The Long Neck Karen Hilltop tribe is one of the top attractions that draws a never-ending stream of tourists to Chiang Rai, Thailand’s northernmost city.
Some time ago, I finally got to see the tribe in their village one afternoon. Thatched huts with rows of open stalls met our eyes when we emerged into the village. Stalls filled with displays of the most creative handiwork of the women. Colorful scarves, sarong, bags and purses with beautiful intricate designs were on display. Not only that, there’s a wide selection of different kinds of fashion jewelry and souvenir items.
From a visitor’s perspective, the village looks like it’s just a regular tourist trap with all kinds of trinkets for sale to rake in money, but there’s more to the village than meets the eye.
In each stall were women and children with elongated necks, each wearing strands of heavy metal brass rings around their necks, shins and forearms. They are the main attraction in the village.
Long neck tradition
I couldn’t help but wonder how they are able to move around with those heavy rings. I watched in fascination as a Karen woman spun a piece of cloth from colorful threads in an old-fashioned, backstrap loom.
I struck a conversation with her and although she seemed aloof at first, she started to relax after I loosened my grip on my camera and started talking to her instead. I learned that she started wearing neck rings when she was five years old following tradition. She said as a woman grows older, more coils are added around her neck.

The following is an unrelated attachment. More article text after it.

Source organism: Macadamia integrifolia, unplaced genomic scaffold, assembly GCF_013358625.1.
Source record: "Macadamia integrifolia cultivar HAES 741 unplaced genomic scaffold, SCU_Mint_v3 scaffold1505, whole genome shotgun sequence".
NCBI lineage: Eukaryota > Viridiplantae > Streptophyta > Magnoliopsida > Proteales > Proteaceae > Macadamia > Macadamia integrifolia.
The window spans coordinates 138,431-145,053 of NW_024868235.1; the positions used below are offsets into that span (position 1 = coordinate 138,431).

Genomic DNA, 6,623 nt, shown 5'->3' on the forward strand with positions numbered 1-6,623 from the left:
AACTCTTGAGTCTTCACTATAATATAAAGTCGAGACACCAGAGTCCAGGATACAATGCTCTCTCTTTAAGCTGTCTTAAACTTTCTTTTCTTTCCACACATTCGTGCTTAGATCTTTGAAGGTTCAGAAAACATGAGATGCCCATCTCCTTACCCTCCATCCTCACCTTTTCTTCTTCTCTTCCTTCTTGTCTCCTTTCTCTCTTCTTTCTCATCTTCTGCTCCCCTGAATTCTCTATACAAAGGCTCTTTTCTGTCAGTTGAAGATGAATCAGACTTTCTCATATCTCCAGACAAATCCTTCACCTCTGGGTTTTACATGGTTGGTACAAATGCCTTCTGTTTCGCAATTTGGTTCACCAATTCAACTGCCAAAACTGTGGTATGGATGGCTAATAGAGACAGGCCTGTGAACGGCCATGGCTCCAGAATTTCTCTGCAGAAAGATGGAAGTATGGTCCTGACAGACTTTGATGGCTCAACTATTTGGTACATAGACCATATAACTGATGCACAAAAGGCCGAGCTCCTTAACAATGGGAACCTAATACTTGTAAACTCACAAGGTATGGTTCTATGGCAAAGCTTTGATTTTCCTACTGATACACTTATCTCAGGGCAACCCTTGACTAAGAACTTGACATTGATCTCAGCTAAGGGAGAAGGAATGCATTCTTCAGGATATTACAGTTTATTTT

I bought a colorful scarf from her for 200 Baht and thanked her for her posing for photos.
Wandering off into another stall, I had a brief chat with a young girl. She said she studying but she comes home to the village on weekends to do her share of work. The girl said that many of the young Karen women are slowly breaking away from tradition, meaning they don’t wear neck rings anymore.
As we were talking, more tourists from buses and vans arrived. It was sad to watch the hordes of tourists swarming into the small village. Everyone was in a hurry, shepherded by tour guides . The visitors gawked and stared at the women and snapped dozens of quick photos of them. A few bought a trinket or two or not at all, and leave. It felt like I was at a human zoo.
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There are several Karen Long Neck villages in Thailand and the best way to reach them is with an organized tour. I did that but I split away from the group as soon as we arrived instead of following and listening to our tour guide.
Try to connect with them and ask them about the crafts they are making. They are not just there for display but they are people with stories to tell, and most of them speak English. They are willing to have photos with visitors, and they will even let you try wearing neck rings. The brass rings weighs from 10 up to 30 pounds.
The Karen women really don’t have long necks. The weight of the brass rings actually pushes down the collar bone and ribs, giving the illusion of the women having long necks.
The Karen hill tribe lived in the hills of Myanmar (formerly Burma) but due to political unrest, a lot them fled to Thailand as refugees.
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